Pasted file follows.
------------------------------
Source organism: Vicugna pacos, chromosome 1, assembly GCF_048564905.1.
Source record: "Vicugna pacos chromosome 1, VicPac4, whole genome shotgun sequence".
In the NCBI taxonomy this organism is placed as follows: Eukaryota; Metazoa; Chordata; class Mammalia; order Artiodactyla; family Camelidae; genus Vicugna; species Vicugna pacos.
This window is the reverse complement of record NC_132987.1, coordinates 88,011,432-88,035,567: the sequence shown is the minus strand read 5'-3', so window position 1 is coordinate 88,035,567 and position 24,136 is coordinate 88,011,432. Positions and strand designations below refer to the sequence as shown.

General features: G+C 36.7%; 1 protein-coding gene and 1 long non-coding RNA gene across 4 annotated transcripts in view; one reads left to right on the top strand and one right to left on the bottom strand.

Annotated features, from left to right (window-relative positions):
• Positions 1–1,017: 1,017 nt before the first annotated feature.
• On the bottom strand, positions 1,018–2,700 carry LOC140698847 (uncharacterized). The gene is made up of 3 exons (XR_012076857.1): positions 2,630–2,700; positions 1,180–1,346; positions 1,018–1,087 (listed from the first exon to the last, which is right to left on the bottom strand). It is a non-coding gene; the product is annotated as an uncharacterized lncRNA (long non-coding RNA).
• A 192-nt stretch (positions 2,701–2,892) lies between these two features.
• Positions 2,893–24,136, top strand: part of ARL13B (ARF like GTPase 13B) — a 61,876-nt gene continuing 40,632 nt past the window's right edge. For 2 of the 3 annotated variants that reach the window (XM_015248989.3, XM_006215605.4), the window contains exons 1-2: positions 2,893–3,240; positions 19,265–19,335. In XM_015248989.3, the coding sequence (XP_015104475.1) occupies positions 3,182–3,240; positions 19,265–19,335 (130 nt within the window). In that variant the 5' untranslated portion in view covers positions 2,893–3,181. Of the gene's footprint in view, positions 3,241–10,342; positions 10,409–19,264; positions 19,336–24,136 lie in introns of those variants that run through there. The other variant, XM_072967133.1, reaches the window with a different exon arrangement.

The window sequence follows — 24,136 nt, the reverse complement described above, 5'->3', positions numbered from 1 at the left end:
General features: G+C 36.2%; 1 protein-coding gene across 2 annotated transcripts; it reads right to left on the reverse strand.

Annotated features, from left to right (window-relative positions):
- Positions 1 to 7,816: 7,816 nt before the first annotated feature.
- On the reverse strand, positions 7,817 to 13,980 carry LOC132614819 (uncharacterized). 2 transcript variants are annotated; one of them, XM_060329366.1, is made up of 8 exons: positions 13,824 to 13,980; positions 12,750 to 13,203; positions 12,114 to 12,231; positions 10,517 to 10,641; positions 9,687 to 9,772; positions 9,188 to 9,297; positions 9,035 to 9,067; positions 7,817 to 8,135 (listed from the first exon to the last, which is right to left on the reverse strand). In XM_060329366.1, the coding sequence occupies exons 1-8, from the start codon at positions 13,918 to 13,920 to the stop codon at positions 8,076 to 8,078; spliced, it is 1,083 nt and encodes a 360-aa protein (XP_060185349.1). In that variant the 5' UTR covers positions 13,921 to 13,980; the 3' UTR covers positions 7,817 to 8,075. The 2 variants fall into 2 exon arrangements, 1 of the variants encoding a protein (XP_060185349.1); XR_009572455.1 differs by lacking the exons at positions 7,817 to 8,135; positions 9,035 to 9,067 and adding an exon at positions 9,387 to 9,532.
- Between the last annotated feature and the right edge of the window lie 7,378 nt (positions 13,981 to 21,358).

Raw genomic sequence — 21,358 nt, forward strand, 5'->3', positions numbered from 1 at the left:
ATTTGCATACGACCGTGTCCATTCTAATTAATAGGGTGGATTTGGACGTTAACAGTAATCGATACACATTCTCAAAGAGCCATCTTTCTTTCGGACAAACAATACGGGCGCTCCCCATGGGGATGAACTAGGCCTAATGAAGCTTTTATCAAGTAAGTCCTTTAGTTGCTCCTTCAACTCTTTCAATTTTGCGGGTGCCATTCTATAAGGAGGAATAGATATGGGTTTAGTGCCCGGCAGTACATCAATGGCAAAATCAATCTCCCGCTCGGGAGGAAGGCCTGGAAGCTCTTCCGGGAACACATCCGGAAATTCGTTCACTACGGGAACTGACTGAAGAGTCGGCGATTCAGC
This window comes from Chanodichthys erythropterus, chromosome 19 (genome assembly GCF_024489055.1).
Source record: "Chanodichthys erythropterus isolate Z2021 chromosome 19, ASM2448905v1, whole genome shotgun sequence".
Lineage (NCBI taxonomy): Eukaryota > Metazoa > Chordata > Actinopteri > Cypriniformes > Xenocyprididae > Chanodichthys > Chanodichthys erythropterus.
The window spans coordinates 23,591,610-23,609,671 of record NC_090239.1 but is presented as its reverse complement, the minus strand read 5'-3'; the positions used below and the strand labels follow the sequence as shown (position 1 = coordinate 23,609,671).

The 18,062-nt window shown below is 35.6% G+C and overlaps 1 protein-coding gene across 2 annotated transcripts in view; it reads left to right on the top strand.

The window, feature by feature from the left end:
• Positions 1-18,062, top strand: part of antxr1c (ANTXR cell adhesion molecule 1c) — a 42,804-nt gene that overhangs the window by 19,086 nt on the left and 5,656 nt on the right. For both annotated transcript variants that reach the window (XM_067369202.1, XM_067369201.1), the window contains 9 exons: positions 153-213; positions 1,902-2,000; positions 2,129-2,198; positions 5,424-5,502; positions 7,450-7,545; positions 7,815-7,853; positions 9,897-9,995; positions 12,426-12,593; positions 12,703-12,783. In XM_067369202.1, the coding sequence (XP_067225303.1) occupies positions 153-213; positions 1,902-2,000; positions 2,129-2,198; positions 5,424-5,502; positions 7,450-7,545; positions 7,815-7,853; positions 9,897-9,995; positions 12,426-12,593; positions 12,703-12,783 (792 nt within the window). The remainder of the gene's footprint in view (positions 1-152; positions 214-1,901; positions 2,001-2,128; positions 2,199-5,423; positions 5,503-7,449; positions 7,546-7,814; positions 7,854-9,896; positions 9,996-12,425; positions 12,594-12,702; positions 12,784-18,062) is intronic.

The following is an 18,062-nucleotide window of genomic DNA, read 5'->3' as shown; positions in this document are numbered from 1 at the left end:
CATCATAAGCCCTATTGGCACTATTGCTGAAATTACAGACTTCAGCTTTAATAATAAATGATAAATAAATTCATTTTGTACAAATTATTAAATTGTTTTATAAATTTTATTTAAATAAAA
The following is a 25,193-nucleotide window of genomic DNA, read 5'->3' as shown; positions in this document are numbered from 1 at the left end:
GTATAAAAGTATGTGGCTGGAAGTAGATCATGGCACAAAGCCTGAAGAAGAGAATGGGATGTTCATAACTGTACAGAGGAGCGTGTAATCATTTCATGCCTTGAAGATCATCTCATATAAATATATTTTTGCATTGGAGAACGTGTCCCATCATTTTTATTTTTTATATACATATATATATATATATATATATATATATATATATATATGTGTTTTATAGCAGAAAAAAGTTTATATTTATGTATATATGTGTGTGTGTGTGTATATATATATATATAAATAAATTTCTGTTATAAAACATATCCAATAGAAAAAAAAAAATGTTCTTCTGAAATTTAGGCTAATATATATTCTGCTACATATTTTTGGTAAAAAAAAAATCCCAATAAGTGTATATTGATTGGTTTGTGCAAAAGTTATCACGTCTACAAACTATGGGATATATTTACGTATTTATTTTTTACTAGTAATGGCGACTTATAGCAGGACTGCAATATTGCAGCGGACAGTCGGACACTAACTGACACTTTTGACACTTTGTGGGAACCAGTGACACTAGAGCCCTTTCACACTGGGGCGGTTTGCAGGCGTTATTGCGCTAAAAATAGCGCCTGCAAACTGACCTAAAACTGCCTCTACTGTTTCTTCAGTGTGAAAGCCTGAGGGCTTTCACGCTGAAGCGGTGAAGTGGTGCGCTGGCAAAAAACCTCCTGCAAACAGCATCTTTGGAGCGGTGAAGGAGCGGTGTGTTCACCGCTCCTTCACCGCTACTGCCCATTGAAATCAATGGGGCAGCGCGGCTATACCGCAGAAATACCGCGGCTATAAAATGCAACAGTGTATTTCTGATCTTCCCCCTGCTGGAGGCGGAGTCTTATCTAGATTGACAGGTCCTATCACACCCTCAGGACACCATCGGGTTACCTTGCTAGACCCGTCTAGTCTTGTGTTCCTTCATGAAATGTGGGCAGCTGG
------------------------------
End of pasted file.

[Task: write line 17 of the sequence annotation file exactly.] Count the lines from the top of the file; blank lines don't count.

Raw genomic sequence — 21,358 nt, forward strand, 5'->3', positions numbered from 1 at the left: